We have seen drop-offs in the number of straight-ticket votes cast in Texas house districts won by African-American Democrats, so it is plausible that the same effect explains the decline in votes in these African-American majority North Carolina districts. In any event, the lack of a straight-ticket option does not appear to have had a significant impact on these legislative candidates, almost all of whom were unopposed.

We also looked at the seven counties with a majority African-American population and again found no significant impact. In every county, the Democratic legislative candidate received more votes than the Democratic presidential candidate, even when the legislative candidate had an opponent. Overall, the Democratic legislative candidates received 2K fewer votes combined in 2016 than in 2012, but Hillary Clinton received 8K fewer votes in those counties than President Obama did four years earlier.

In 2012, straight-ticket voters accounted for 87% of Obama’s support and 76% of the Democratic legislative candidates’ support in those seven counties. In other words, the share of voters who marked specific candidates’ bubbles rose from 24% of all votes cast for them to 100% without a significant drop in support. Thus, it appears that nearly all voters in those counties voted for mostly unopposed Democrats down the ballot without benefit of a single-ticket option.

Interestingly, it was a potential disenfranchising impact on African-American voters that caused a federal court to toss Michigan’s 2015 repeal of its straight-ticket option. We cannot rule out potential disenfranchisement in North Carolina from the repeal of its straight-ticket option, but we also cannot find any widespread numerical evidence of it. We also note that Michigan is not North Carolina, and thus the experience in one state may not translate to another.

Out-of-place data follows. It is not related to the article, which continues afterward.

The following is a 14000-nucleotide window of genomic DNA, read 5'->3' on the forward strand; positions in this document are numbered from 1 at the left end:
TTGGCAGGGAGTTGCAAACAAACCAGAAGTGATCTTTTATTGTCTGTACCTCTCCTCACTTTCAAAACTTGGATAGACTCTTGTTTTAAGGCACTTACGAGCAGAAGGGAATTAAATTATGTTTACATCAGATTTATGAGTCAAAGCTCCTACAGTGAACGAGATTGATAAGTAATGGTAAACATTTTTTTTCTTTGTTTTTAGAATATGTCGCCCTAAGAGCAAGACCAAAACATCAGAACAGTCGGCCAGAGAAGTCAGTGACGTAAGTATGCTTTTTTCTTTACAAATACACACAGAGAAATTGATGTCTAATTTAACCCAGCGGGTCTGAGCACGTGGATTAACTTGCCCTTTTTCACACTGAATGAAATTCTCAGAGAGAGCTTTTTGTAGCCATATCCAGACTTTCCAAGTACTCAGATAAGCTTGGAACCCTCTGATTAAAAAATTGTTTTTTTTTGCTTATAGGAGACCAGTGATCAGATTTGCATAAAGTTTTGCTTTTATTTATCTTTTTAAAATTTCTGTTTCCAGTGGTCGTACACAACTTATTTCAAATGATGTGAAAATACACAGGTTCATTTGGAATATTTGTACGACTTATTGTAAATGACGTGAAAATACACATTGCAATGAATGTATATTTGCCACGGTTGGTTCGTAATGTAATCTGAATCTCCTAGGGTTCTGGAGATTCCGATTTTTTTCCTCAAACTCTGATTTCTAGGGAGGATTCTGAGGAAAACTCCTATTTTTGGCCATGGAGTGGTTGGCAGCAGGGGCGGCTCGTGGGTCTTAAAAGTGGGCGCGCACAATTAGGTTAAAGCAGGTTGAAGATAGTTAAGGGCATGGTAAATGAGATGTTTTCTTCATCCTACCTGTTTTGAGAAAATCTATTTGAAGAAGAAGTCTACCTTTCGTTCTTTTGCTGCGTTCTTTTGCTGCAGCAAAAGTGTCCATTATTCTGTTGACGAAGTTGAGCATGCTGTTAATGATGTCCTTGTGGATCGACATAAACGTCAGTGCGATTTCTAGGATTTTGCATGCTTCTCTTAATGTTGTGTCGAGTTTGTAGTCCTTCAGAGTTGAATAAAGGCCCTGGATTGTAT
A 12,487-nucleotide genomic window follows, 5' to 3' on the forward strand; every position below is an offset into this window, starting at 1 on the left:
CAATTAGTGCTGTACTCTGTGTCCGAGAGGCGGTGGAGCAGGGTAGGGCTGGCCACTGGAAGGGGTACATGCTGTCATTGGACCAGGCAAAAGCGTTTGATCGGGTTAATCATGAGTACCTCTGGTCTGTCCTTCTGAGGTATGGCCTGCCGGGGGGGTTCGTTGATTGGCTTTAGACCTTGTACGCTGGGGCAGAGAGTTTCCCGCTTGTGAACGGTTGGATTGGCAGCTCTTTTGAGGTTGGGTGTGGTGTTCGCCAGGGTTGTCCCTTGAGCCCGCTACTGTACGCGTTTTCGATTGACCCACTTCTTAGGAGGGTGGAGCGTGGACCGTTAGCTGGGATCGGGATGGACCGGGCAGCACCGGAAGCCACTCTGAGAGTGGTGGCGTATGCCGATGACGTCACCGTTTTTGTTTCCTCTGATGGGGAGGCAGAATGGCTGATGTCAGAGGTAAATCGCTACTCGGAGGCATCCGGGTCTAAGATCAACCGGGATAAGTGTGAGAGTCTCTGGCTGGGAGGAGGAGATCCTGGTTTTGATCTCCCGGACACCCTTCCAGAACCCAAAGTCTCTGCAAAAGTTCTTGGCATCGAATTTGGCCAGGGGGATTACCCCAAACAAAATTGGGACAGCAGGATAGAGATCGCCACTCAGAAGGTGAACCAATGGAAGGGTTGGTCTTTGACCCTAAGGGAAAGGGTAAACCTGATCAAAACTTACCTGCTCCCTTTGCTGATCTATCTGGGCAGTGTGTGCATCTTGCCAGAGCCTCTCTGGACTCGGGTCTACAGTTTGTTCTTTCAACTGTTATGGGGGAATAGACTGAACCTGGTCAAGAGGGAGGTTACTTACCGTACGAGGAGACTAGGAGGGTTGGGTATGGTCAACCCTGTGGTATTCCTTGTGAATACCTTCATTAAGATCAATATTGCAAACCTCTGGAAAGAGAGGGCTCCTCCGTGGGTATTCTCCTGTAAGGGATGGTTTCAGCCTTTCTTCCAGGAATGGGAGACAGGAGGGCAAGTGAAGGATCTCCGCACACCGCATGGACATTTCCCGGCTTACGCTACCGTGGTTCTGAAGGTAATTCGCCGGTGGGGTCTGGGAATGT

In that vein, we note that North Carolina’s straight-ticket option had three distinct differences from how Texas implements it:

  • First, the straight-ticket option did not apply to the office of President and Vice President. This change was made in the 1960s, when state Democrats did not want to be tied to their presidential candidate’s commitment to civil rights.
  • Second, apart from statewide judicial elections, straight-ticket voting did not apply to down-ballot judicial offices, which are non-partisan races; and
  • Third, straight-ticket voting did not typically apply to county commissioners or other county officials. Each county’s board of commissioners varies in size, length of term and method of election. Many counties choose to elect their boards by having all candidates on the same ballot, regardless of party. Voters choose two, three or five candidates depending on the county and year. Most other county officials are appointed by the board of commissioners.

Because of these differences, far fewer offices in North Carolina could be influenced by straight-ticket voters than in Texas, where all state, judicial and county elective offices are partisan. North Carolinians were already used to voting many offices without regard to the straight-party option (including President), so it’s repeal should be expected to have less impact than if Texas chose to repeal its straight-ticket option.

Rep. Ron Simmons (R-Carrollton) has again filed legislation that would repeal the straight-ticket option beginning in 2018.

Supporters of the North Carolina repeal said the single-punch option prevents voters from thinking critically about the candidates themselves and encourages partisan polarization (We have seen the later in Texas.). Other supporters said it would make it easier for alternative parties and independent candidates to compete for offices against the major parties.

Opponents said repealing the straight-ticket option was meant to thwart African-American voters from exercising their right to vote, a charge Republicans in that state vehemently denied (A federal court struck down other portions of a package of changes to voting laws for this reason, but it left standing the straight-ticket option repeal.). Other opponents said repealing a straight-ticket option would lead to longer waiting times at polls because many voters would need more time to cast their ballots.